Governor Deval Patrick continued today to press for a change to state law to allow him to appoint an interim replacement for Senator Edward M. Kennedy as he announced that a special election for the seat will be held on Jan. 19.
Governor Deval Patrick
At a press conference carried live nationally on CSPAN, Patrick told reporters that he has discussed the potential change in law with state legislative leaders "numerous times over the last several days" and they are "moving as fast as they can." A legislative committee announced earlier today that it will hold a hearing next week on a bill that would allow Patrick to appoint a temporary replacement, a signal that Beacon Hill is moving to accommodate Kennedy's request that Massachusetts maintain two voices in the Senate.
"I think they are trying to work their way through it and they are talking to their members and listening to their members. I don't think by any means it is a certainty that it will happen, at least in my conversations with them," Patrick said, referring to legislative leaders. "I think that they are trying to find a path from here to there to honor, as I say, the very reasonable request of Senator Kennedy."
State statute calls for an election to be held on a Tuesday between 145 and 160 days after a vacancy occurs, which gave Patrick just two potential dates, Jan. 19 or Jan. 26. The governor said today that he did his best to select a date that would lessen the impact on the holidays between the primary and general election.
"It seemed to me that would be by having the earlier primary," Patrick said.
Secretary of State William Galvin released a full calendar for the special election, which will have a primary on Dec. 8. If the special election had been held on Jan. 26, the primary would have been Dec. 15.
At this afternoon's press conference, Patrick declined to discuss potential interim appointees should the law be changed, although he did say he has spoken with the senator's widow, Victoria Reggie Kennedy.
"Mrs. Kennedy is not interested in the position" of interim senator, Patrick said. The governor would not be specific, however, when asked whether she indicated whether she would run in the special election for her husband's former seat.
Asked whether he would run for the seat, Patrick chuckled.
"Myself? No, I've got a job," Patrick said. "I will not seek the position. No, thank you very much. I'm running for reelection as governor."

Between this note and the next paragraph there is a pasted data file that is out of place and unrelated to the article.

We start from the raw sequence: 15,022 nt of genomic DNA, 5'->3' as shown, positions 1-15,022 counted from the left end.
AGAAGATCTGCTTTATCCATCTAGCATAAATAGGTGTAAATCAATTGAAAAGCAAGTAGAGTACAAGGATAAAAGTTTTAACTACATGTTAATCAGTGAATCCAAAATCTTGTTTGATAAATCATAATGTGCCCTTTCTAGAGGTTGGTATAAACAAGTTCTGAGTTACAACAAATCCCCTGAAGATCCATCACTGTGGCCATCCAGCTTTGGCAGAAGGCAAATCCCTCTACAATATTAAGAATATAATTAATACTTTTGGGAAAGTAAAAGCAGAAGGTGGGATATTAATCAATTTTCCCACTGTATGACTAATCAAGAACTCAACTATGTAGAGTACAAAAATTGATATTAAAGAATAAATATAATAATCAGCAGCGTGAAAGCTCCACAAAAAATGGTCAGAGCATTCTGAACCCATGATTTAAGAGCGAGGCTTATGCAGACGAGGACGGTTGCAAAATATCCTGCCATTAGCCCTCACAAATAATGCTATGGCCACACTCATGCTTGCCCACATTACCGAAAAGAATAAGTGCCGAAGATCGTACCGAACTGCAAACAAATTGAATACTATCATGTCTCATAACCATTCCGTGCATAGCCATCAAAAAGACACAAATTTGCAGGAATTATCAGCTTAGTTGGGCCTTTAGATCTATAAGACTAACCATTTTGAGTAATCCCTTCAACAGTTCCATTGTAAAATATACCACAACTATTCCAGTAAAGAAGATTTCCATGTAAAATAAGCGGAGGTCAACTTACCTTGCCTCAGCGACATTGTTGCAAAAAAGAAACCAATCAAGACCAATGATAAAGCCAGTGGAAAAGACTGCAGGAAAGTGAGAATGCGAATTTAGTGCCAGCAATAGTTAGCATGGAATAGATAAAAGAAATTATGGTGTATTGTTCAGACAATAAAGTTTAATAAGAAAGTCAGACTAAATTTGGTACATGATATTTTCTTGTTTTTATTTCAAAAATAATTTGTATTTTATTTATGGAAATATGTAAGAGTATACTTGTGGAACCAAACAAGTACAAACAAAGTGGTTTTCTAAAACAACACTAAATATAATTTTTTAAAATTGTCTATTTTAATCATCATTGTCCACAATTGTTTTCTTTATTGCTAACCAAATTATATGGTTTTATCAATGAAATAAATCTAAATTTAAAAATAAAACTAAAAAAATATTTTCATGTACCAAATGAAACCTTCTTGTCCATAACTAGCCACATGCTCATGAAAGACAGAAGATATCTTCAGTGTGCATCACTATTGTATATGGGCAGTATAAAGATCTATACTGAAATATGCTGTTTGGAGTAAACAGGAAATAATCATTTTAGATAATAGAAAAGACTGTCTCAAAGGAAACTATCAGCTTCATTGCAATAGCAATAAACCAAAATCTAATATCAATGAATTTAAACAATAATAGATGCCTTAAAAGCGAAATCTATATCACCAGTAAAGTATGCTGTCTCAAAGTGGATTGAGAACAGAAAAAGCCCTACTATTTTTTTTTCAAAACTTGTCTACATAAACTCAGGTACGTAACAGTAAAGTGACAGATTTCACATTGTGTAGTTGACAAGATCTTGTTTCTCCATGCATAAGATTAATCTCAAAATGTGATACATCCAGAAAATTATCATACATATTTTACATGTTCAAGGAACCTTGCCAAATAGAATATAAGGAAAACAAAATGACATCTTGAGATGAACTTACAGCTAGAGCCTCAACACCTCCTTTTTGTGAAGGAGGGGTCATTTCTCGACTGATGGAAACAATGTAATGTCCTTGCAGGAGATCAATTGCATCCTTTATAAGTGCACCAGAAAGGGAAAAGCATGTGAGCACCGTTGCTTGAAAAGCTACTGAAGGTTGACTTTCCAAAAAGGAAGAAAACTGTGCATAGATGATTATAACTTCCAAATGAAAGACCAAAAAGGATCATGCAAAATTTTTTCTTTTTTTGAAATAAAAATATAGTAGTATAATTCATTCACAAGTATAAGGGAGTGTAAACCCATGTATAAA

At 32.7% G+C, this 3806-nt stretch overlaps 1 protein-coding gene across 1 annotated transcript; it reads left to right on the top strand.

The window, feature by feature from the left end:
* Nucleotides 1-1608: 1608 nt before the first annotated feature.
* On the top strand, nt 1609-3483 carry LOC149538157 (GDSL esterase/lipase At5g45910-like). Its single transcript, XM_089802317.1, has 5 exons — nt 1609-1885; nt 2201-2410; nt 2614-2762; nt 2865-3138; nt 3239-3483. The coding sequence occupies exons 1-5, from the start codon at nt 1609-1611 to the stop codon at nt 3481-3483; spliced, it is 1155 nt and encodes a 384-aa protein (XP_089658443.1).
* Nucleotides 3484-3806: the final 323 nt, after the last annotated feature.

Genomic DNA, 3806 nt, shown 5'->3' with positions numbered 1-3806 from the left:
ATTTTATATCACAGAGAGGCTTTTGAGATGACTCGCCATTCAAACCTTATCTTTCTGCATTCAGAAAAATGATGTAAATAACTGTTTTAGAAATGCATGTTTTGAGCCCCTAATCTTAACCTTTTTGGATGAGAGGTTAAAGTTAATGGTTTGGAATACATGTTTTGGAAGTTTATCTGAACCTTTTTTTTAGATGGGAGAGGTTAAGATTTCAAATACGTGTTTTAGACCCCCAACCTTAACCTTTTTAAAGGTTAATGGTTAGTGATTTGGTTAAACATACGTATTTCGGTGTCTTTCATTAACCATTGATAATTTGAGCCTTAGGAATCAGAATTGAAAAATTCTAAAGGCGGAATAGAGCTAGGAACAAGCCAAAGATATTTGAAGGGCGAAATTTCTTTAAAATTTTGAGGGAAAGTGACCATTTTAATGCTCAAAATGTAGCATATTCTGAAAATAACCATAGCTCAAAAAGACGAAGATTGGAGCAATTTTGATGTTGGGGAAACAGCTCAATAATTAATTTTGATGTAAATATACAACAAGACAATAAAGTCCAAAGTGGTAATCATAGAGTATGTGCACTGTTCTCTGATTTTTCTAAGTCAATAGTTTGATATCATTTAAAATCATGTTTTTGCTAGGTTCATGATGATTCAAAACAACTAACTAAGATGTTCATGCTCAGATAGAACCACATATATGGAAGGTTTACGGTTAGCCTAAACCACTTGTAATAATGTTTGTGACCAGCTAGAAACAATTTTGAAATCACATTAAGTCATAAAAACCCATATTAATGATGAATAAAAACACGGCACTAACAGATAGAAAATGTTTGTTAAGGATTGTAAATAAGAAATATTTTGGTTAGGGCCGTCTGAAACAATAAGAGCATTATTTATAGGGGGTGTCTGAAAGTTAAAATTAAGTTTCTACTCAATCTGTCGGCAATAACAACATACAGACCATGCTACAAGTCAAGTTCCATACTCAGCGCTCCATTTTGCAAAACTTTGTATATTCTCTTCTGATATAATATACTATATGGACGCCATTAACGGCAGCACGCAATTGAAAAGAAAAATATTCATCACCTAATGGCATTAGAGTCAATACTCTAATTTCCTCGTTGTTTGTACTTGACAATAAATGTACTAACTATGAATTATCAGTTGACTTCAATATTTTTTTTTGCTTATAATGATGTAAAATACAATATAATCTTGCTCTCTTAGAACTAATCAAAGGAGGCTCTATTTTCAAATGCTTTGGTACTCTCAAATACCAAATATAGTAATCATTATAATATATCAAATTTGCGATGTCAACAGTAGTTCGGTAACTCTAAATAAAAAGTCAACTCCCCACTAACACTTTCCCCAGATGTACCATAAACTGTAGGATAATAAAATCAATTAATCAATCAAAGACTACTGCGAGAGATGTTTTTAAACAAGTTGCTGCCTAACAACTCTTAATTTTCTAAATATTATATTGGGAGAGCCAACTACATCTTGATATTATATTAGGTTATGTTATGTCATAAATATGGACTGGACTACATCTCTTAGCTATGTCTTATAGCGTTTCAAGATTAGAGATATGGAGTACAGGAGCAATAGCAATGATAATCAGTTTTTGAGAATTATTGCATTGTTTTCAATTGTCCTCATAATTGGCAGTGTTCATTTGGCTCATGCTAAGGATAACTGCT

The chairmen of the Legislature's Joint Committee on Election Laws announced earlier today they have moved the hearing date from early October to Sept. 9 for a bill that would allow Patrick to appoint an interim senator. The House and Senate, which are in summer recess, do not return in full formal session until next week. The bill could come to the floor of both the House and Senate within days after the hearing.
''One of the senator's last public acts was a request that the Legislature explore ways to amend state law so the Commonwealth will not lose a voice in the United States Senate pending the filling of the seat with a special election,'' said state Senator Thomas P. Kennedy, a Brockton Democrat, the Senate chairman of the election laws committee. (He is not related to Edward Kennedy.)
The move to change the date of the hearing comes as lawmakers continue to wrestle with the controversial issue of allowing Patrick to make the temporary appointment. Democrats, including US Senate majority leader Harry Reid, argue that Massachusetts should be fully represented with two votes in the Senate when such issues as health care reform and climate change come up this fall.
Patrick told reporters today that he has spoken to Reid -- but not President Obama -- about the move to change state law to allow for an interim senator.
"Massachusetts needs two voices in the United States Senate at any time but particularly now with the gravity of the issues," Patrick said.
Republicans charge that the Democrats are trying to make a political power play. In 2004, the Democratically controlled Legislature took the power to fill a vacant Senate away from then-governor Mitt Romney, because lawmakers did not want him to have the chance, in the event Senator John F. Kerry won the presidency, to fill his seat with a Republican.
On the beat
Columnist Adrian Walker says UMass Dartmouth is shaken after revelations that one of the Marathon bomb suspects was a student there. Read more